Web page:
Sunday, September 23, 2007
Malley, Gemma. 2007.The Declaration. New York: Bloomsbury USA.
It’s a familiar saying that the children are our future. That is why the role of parenting and educating our children is seen as important--as vital--for the health of our nation and the world. But what if it wasn’t true? What if the children weren’t our future? What if there was a way to live forever. To live forever without aging another day?
The Declaration by Gemma Malley envisions such a world...and such a future. The year is 2140. In this new world, to be young is a crime against Mother Nature. The cost of living forever comes with a heavy cost. To receive the drug--the Longevity drug--you must promise to never have any children. For some, this promise can be made and kept without a thought. But for others, it’s asking the impossible. And thus, surplus children continue to be born. But born into what? If a surplus is found--depending on the country--they are either a) killed or put down or b) taken to a place like Grange Hall where they are trained to be Useful servants to the Legal adults. The children--ranging from Small, Middle, to Pending--are indoctrinated to believe that they don’t have a right to exist. That the very fact that they’re alive and breathing is a crime, a sin. A sin that must be atoned for with obedience, hard work, and humility.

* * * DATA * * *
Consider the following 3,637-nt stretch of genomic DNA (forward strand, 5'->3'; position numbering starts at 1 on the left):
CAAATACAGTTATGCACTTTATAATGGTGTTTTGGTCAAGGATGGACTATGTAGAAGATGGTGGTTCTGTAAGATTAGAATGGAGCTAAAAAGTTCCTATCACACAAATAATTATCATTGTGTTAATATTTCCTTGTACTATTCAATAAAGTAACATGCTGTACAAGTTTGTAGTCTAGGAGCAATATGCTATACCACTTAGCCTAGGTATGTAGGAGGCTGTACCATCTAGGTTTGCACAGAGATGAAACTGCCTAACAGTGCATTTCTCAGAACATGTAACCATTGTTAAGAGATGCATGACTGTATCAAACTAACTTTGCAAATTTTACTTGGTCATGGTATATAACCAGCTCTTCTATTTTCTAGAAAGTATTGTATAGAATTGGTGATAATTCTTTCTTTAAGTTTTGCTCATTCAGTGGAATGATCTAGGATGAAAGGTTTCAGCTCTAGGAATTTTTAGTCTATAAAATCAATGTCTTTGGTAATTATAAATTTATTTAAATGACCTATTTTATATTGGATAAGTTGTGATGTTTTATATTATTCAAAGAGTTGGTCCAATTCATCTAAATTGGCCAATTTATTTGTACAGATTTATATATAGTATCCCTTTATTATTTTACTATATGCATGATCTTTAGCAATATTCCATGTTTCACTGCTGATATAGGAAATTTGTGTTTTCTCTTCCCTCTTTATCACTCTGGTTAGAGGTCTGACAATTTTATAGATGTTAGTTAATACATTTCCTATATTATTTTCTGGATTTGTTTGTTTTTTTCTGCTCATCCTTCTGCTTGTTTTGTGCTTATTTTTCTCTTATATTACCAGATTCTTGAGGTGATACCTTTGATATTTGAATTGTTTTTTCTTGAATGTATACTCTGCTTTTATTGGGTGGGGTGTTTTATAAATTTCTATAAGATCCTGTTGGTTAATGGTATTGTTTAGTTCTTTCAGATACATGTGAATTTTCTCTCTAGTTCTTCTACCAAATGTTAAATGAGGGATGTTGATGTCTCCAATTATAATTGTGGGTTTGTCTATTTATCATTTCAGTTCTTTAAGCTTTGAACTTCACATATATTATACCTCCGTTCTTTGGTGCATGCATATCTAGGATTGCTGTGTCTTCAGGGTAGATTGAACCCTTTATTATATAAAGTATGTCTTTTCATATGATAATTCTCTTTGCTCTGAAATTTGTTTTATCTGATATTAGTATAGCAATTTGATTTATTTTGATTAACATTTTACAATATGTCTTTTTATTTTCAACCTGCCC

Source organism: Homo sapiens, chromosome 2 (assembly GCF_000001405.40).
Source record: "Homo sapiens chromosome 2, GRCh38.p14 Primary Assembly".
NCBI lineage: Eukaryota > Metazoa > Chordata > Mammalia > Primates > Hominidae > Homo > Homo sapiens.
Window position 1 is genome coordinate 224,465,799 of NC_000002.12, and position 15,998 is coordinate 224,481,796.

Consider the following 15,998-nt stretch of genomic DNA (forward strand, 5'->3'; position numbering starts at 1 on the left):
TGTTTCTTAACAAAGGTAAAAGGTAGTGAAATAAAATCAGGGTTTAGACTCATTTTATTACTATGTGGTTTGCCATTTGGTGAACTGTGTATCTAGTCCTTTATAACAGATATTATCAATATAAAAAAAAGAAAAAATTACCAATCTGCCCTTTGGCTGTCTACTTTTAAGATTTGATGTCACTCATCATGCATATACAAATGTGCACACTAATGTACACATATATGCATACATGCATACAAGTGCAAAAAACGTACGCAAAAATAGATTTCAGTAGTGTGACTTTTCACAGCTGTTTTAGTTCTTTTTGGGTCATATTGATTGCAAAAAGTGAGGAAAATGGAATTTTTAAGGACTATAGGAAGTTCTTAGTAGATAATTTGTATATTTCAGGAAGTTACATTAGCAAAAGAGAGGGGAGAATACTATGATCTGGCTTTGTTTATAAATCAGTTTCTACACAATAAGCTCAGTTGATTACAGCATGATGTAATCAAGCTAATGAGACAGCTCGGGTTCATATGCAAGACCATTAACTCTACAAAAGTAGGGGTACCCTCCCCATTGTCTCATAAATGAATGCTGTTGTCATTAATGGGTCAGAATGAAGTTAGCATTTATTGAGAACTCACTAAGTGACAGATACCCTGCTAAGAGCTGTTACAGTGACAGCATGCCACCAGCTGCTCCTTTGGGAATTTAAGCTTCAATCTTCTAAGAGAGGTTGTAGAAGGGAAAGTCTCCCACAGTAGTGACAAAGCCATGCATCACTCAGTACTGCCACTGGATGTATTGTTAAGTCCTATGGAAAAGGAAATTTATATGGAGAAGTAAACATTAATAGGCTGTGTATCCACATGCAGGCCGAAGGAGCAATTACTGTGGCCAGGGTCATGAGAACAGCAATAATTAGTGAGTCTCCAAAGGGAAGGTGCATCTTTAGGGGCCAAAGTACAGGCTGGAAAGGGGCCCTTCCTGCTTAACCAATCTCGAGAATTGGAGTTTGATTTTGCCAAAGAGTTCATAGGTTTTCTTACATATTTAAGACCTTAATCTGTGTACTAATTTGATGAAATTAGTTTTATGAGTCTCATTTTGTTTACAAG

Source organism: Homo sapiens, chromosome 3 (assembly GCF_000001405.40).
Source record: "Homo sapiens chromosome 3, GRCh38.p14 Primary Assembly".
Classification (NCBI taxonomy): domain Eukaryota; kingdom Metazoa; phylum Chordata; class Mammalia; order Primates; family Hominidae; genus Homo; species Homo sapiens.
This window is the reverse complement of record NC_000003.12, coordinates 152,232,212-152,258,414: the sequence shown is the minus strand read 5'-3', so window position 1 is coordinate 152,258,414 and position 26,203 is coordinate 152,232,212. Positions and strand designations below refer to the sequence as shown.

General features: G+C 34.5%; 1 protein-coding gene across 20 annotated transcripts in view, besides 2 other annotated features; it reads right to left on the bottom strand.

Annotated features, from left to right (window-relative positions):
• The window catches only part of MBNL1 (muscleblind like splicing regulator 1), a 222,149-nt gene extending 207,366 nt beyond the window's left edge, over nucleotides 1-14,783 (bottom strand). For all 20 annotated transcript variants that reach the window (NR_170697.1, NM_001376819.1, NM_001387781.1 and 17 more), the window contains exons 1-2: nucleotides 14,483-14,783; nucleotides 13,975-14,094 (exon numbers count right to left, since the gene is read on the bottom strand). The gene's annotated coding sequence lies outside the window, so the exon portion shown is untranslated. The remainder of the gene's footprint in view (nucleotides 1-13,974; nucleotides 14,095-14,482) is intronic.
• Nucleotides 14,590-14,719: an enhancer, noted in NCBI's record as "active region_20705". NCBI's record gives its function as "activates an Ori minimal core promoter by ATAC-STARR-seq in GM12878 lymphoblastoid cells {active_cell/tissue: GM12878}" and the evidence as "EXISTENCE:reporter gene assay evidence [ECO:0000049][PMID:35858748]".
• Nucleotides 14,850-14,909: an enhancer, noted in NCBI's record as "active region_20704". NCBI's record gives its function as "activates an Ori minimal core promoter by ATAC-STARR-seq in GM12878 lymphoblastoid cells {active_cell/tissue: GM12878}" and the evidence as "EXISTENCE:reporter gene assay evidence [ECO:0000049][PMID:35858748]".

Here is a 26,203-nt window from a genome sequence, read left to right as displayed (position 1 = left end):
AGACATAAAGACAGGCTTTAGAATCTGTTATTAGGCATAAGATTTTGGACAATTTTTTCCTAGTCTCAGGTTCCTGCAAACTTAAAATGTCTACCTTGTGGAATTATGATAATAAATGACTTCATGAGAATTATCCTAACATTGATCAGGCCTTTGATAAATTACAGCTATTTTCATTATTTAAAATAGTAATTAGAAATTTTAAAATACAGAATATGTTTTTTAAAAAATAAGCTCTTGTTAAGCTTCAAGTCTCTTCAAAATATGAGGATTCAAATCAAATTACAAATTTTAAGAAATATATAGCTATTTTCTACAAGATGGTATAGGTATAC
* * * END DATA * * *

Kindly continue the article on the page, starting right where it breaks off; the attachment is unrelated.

To read the rest of my review, visit September's issue of The Edge of the Forest. (Check the archives under "fantasy" after September.)
Labels: 2007, dystopia, my reviews on other sites, YA Fantasy
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wow. that sounds like some serious dystopia right there. scary.
Sounds good. I'm adding this to my (never-ending) TBR list - I should get to it around 2010!
Ooooh...this sounds quite intriguing! Yep, to "the list" it goes.
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